November 8, 2008
By JOHN LELAND
MEDFORD, N.J. — Katherine Aliminosa, 93, shattered her lower leg while getting snacks for her nieces.
Susan Arnold, 87, broke her hip hanging a photograph.
In mid-July, in a nursing unit of a retirement community here, the two women were at the start of a recovery process that both hoped would return them to their previous lives.
Their progress over the next few months, and their divergent outcomes, illustrate the unpredictable impact that common falls can have on the bodies of older people.
By early autumn, Ms. Aliminosa had graduated to an independent living apartment and was able to get around with a walker. She looked like a different person: more robust, content.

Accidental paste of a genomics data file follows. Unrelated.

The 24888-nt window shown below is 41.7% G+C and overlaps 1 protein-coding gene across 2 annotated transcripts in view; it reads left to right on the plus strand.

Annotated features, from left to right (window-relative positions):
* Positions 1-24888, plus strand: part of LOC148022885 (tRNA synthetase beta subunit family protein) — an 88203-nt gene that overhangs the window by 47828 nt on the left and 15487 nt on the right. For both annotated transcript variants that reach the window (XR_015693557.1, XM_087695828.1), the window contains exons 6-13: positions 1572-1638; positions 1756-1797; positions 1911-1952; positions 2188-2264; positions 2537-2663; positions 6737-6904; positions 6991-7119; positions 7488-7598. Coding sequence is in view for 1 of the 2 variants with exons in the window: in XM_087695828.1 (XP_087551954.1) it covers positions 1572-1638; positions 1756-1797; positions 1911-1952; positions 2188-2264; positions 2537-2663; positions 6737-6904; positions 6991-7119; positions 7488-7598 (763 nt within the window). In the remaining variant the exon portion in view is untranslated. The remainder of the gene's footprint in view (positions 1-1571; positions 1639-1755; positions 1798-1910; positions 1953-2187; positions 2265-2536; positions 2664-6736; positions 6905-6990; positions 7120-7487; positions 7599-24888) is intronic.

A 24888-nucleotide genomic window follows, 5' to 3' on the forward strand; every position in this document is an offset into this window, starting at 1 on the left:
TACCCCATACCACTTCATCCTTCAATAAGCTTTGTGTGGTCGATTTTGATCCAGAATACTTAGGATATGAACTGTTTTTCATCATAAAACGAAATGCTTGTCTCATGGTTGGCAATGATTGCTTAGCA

Though six years younger, Ms. Arnold never recovered her strength after hip surgery. Her muscles atrophied from inactivity, and she developed pneumonia. She died on Sept. 6.
Once considered an inevitable part of aging, falls are now recognized as complex, often preventable events with multiple causes and consequences, calling for a wide range of interventions, both psychological and physiological, that many patients never receive.More…